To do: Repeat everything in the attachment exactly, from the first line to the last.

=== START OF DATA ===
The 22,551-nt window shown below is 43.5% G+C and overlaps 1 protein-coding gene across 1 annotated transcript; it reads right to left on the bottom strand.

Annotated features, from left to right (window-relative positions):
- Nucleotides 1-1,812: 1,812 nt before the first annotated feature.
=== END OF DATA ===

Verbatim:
The 22,551-nt window shown below is 43.5% G+C and overlaps 1 protein-coding gene across 1 annotated transcript; it reads right to left on the bottom strand.

Annotated features, from left to right (window-relative positions):
- Nucleotides 1-1,812: 1,812 nt before the first annotated feature.